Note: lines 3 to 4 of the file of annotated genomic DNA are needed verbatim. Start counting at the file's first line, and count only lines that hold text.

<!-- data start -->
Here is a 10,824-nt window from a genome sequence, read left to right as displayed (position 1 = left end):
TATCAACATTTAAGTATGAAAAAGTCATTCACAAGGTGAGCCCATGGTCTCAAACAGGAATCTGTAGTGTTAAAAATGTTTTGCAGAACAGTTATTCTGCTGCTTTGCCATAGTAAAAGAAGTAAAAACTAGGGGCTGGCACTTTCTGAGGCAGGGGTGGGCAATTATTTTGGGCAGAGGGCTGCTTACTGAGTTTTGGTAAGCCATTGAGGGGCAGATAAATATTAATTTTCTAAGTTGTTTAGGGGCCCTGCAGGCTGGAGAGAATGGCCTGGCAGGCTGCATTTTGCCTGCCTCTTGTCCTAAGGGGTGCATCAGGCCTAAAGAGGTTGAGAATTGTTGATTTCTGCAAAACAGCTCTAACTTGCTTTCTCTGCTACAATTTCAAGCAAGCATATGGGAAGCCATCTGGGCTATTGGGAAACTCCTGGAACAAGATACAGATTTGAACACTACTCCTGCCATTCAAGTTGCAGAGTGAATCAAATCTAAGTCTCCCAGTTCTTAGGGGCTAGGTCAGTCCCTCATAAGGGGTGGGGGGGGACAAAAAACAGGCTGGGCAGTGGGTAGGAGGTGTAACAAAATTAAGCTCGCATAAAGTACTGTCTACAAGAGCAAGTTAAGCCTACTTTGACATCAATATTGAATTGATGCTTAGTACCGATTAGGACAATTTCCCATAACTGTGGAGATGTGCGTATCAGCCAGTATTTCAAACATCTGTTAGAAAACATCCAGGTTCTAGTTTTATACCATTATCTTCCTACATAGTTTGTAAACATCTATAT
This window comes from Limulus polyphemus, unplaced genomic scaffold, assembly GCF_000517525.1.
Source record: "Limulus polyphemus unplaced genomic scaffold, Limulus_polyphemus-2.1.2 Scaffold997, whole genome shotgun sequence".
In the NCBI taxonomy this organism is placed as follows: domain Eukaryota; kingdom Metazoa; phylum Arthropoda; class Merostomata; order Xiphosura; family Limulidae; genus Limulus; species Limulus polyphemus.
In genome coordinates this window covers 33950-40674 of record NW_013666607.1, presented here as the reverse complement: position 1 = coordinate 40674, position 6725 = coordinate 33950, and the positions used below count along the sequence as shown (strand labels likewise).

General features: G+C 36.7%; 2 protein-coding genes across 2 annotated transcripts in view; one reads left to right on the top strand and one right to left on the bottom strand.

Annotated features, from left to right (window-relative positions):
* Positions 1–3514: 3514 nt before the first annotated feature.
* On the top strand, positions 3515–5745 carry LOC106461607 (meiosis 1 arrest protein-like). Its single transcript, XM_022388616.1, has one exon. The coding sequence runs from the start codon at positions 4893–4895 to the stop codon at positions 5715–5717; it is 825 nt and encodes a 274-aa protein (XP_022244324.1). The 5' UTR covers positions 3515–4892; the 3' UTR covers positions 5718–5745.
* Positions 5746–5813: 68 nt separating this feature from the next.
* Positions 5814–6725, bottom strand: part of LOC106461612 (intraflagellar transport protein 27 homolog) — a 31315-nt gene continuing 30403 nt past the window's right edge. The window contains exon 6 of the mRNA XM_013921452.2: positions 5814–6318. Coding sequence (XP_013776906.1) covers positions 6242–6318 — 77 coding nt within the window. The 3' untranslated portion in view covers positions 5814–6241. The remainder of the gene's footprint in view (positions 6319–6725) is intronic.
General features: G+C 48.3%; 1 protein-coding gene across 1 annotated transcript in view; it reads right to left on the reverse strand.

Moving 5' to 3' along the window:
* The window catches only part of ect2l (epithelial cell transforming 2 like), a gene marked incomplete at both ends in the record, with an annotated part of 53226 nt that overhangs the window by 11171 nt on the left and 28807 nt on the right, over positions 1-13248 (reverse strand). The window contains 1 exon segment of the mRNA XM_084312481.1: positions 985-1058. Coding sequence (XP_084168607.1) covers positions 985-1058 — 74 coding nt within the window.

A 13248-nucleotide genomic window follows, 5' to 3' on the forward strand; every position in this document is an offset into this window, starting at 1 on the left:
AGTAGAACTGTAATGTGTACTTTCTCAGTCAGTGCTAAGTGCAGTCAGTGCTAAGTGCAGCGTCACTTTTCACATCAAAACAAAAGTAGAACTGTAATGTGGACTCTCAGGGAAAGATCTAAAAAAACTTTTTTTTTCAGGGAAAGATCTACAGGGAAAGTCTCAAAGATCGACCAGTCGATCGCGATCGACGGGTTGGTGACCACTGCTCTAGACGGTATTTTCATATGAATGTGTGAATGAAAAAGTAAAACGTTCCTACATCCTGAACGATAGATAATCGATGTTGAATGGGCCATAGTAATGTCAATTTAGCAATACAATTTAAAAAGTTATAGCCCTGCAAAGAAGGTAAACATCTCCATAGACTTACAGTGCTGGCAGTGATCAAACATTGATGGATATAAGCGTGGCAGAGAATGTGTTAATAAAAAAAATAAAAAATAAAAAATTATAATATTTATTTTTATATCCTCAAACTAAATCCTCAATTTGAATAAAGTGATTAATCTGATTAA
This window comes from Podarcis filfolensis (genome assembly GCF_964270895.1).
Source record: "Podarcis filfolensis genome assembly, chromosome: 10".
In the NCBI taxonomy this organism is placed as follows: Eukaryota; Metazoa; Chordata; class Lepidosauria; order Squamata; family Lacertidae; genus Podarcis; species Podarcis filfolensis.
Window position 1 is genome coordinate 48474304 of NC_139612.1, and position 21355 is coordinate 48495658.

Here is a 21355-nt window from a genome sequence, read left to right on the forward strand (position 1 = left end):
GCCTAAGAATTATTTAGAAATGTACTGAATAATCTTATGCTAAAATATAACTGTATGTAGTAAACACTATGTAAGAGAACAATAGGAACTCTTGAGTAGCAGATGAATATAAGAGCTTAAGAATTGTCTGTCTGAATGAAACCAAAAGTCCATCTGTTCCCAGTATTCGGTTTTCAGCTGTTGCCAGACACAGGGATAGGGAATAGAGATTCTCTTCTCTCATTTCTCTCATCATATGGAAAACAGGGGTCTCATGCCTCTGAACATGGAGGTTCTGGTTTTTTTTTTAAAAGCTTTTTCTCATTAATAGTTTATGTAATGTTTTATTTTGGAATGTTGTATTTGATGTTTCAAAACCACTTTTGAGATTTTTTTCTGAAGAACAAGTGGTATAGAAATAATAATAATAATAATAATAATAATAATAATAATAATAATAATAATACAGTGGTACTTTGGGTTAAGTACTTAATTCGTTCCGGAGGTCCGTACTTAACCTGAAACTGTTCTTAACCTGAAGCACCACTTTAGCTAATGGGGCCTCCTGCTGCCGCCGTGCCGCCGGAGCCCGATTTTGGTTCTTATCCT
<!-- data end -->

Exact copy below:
This window comes from Limulus polyphemus, unplaced genomic scaffold, assembly GCF_000517525.1.
Source record: "Limulus polyphemus unplaced genomic scaffold, Limulus_polyphemus-2.1.2 Scaffold997, whole genome shotgun sequence".